Find me a reason for the same segmenting and Selina's being disrobed to happen in the first four pages of last week's Catwoman #1 and I will eat my hat.

Further, why is she half dressed? Did she just get out of the shower? Was she having a patented [livejournal.com profile] captaintwinings Naked Thursday? Nope. She’s just randomly half dressed.

I’m sure one could argue that it’s sexier this way, and that’s all the reason comics need. While that may have been true in the nineties during the Bad Girl era, there was really no excuse for it then, and there’s certainly no excuse for it now.

I mean,, look: if there were fifteen panels of buildings, or fifteen panels of radishes, accompanied by unrelated monologue, you wouldn’t put up with it because it‘s bad storytelling. Why should Boobs For No Reason be any different? Why are people so willing to let this book off the hook when they’d be demanding their money back if those panels were replaced by fluffy puppies?

The easy answer is misogyny, I suppose, and how prevalent it is within comics fandom--internalized or otherwise. We’re okay with it because the subculture says we should be, even if an outsider might point out that it doesn’t make any sense or if it hurts us in the end.

(For further reading about why cutting Catwoman into pieces is a bad thing, I recommend this post by [livejournal.com profile] captaintwinings. She's super smart and funny, I promise.)

But I’m getting ahead of myself here. I don’t want to talk about misogyny and sexism in comics fandom--that‘s too complex a topic for right now; I want to talk about why it’s wrong and unfair to equate T&A with Cheesecake art.

For comparison’s sake, I’d like to cite Gil Elvgren, one of my favorite pin-up artists of all time:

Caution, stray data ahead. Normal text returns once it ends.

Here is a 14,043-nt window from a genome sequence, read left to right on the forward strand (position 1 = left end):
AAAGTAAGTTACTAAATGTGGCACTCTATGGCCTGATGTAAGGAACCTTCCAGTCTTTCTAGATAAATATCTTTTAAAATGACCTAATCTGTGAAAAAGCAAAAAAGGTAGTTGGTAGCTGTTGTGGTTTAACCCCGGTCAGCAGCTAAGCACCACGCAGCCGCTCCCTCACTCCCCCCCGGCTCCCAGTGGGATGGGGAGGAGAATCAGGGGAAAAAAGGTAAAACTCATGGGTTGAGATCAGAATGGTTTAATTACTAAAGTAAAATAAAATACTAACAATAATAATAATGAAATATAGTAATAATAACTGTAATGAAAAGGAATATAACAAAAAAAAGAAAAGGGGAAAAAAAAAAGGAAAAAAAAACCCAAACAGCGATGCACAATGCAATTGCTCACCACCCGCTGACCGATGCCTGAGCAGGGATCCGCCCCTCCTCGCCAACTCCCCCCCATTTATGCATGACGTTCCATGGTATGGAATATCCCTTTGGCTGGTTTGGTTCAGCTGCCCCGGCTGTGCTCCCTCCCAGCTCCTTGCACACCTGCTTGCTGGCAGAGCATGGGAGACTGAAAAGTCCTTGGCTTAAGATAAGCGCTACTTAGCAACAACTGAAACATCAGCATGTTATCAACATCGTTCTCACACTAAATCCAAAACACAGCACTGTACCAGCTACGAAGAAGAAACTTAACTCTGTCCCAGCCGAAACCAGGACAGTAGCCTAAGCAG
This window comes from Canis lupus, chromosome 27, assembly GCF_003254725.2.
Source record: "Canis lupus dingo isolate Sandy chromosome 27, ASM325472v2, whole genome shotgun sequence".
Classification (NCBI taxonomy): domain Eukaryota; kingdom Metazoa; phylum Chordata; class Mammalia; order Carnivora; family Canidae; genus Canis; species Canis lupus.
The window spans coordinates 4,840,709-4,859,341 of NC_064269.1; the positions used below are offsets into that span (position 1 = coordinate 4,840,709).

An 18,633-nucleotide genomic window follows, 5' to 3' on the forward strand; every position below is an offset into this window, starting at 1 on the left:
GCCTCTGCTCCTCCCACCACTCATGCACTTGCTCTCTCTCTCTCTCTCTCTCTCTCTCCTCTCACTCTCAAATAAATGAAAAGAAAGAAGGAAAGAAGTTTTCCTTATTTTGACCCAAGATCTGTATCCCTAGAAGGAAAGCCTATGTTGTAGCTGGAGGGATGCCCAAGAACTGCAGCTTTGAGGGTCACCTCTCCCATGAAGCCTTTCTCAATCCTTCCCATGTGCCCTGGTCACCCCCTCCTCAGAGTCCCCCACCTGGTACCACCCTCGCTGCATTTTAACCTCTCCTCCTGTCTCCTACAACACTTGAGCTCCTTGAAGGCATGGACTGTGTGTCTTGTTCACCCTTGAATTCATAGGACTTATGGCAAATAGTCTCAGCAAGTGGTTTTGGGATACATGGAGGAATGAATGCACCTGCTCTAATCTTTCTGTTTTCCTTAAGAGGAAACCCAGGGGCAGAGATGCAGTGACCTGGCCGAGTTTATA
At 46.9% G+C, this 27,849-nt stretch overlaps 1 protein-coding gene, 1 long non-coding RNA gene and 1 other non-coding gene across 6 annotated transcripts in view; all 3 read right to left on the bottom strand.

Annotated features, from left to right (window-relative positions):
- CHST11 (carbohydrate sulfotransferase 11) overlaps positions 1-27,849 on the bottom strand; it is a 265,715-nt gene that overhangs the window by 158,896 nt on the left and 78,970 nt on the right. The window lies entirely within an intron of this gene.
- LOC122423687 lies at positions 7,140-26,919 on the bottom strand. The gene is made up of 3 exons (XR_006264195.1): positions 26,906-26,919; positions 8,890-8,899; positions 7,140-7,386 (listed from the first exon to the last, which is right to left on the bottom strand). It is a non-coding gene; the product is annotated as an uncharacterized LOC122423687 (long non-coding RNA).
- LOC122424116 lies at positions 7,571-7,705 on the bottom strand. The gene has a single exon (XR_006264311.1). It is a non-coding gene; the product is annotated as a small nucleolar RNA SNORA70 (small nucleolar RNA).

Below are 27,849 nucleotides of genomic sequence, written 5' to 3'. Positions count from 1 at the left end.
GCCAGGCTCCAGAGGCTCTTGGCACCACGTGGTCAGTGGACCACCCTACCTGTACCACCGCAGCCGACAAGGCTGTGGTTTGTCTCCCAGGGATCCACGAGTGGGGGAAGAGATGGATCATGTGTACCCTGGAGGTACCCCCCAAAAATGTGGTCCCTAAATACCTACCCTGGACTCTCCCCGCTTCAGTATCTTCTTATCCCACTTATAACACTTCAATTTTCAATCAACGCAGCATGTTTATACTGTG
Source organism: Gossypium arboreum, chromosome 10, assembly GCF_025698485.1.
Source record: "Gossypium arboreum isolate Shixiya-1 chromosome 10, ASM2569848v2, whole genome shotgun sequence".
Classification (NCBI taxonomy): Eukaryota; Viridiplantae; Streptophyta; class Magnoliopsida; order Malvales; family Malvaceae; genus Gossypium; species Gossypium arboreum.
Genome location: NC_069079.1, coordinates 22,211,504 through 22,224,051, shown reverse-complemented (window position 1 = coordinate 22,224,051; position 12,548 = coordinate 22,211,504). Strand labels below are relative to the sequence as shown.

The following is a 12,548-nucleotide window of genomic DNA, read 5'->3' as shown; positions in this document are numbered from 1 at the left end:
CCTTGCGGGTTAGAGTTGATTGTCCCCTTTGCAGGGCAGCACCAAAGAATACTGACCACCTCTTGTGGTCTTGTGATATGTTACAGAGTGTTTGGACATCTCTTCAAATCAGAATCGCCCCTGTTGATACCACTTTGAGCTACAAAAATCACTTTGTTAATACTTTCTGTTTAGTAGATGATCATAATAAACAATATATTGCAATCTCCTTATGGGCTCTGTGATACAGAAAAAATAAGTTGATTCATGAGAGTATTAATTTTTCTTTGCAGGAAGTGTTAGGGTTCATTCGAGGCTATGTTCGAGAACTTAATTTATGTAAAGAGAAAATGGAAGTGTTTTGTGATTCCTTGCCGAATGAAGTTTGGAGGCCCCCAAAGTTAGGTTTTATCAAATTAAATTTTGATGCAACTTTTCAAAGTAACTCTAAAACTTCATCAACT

Do you know what I see here? I see whole women with actual reasons to be showing some skin. From the content of the paintings themselves, each single image tells the whole story of why these women are flashing their garters at you. A naughty school child startles teacher with a frog; a young lady out shopping gets her dress caught in an elevator door; wet paint ruins a new dress; a secretary tries to keep her balance on the precarious ladder she needs to get to the files in the top drawer, only to have her skirt get hung on the way back down.

Conversely, what do you see in the first page of Catwoman #1? The exposed parts of a woman for no discernable reason… for four pages. What Elvgren accomplished in one picture, Winick could not accomplish in fourteen.

This is bad storytelling, especially at a time when comic book pages in which to tell that story are at a premium.

The reasons I don’t consider Catwoman #1 to be Cheesecake should be fairly obvious.

A.) The vast majority of Cheesecake art has a story to tell through its Cheesecake-y-ness

And B.) Even the Cheesecake art in which the women featured don’t have a reason to be getting naked, they are never reduced to mere parts.



…no, wait, actually, that’s not true. I can think of ONE piece of vintage pin-up art that reduces a woman to parts. I can’t actually locate the original image, but it’s a woman’s legs in stockings and high heels, as seen through a keyhole. Yet, this is still somehow less objectifying and offensive, because there’s a reason that this woman is nothing but legs: your perspective is through a keyhole. Even that wordless image tells more story than Winick did.

How people are still defending this issue is completely beyond me. It’s not just offensive, it’s objectively bad because it’s poorly written. LE SIGH.

And the worst of it is, in all fairness to Winick, I actually really like some of his work (some of his Batman run, specifically, and a bit of his Green Arrow) and by all accounts, his Batwing does right everything Catwoman does wrong. What is it about this title that made him totally jump the rails?
















*A note to commeters: Though I'm posting this webcomic, I don't condone use of words like 'hooker' or even 'prostitute'; sex worker is the only term really welcome here in regards to the profession in question, so I ask you to please respect this when commenting. Sex workers read comics blogs, too, you know. :)
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STUFF AND NONSENSE

This is the back-up account for what I hope will be the Ultimate Catwoman Fan Blog--Dr. Von Fangirl on LiveJournal. You should go check it out over there. I much prefer the original article.

November 2011